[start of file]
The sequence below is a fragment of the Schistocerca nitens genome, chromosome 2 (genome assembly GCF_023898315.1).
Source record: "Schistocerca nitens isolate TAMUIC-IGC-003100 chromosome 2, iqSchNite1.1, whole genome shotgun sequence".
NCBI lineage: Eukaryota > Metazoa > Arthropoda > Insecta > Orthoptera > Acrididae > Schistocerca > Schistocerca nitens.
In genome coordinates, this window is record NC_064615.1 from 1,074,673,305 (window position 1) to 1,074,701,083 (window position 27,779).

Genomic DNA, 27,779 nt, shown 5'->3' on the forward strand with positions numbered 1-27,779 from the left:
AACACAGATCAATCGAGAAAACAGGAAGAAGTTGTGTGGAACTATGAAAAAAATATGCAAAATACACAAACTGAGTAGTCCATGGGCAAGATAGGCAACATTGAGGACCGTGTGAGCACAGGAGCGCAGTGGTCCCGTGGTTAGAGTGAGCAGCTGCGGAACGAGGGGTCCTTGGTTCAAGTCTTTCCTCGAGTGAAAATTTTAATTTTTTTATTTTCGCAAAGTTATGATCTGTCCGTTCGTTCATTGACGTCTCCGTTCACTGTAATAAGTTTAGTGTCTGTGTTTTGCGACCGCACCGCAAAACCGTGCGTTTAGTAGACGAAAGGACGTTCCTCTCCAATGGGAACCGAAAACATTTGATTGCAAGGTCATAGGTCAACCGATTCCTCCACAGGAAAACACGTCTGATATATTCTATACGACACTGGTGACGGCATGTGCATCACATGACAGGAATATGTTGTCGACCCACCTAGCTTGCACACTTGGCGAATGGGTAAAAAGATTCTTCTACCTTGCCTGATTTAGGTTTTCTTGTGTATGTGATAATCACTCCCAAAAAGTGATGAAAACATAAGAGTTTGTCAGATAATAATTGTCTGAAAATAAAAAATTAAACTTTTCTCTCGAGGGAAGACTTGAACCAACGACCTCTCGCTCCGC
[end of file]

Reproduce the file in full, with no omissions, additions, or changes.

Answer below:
The sequence below is a fragment of the Schistocerca nitens genome, chromosome 2 (genome assembly GCF_023898315.1).
Source record: "Schistocerca nitens isolate TAMUIC-IGC-003100 chromosome 2, iqSchNite1.1, whole genome shotgun sequence".
NCBI lineage: Eukaryota > Metazoa > Arthropoda > Insecta > Orthoptera > Acrididae > Schistocerca > Schistocerca nitens.
In genome coordinates, this window is record NC_064615.1 from 1,074,673,305 (window position 1) to 1,074,701,083 (window position 27,779).

Genomic DNA, 27,779 nt, shown 5'->3' on the forward strand with positions numbered 1-27,779 from the left:
AACACAGATCAATCGAGAAAACAGGAAGAAGTTGTGTGGAACTATGAAAAAAATATGCAAAATACACAAACTGAGTAGTCCATGGGCAAGATAGGCAACATTGAGGACCGTGTGAGCACAGGAGCGCAGTGGTCCCGTGGTTAGAGTGAGCAGCTGCGGAACGAGGGGTCCTTGGTTCAAGTCTTTCCTCGAGTGAAAATTTTAATTTTTTTATTTTCGCAAAGTTATGATCTGTCCGTTCGTTCATTGACGTCTCCGTTCACTGTAATAAGTTTAGTGTCTGTGTTTTGCGACCGCACCGCAAAACCGTGCGTTTAGTAGACGAAAGGACGTTCCTCTCCAATGGGAACCGAAAACATTTGATTGCAAGGTCATAGGTCAACCGATTCCTCCACAGGAAAACACGTCTGATATATTCTATACGACACTGGTGACGGCATGTGCATCACATGACAGGAATATGTTGTCGACCCACCTAGCTTGCACACTTGGCGAATGGGTAAAAAGATTCTTCTACCTTGCCTGATTTAGGTTTTCTTGTGTATGTGATAATCACTCCCAAAAAGTGATGAAAACATAAGAGTTTGTCAGATAATAATTGTCTGAAAATAAAAAATTAAACTTTTCTCTCGAGGGAAGACTTGAACCAACGACCTCTCGCTCCGC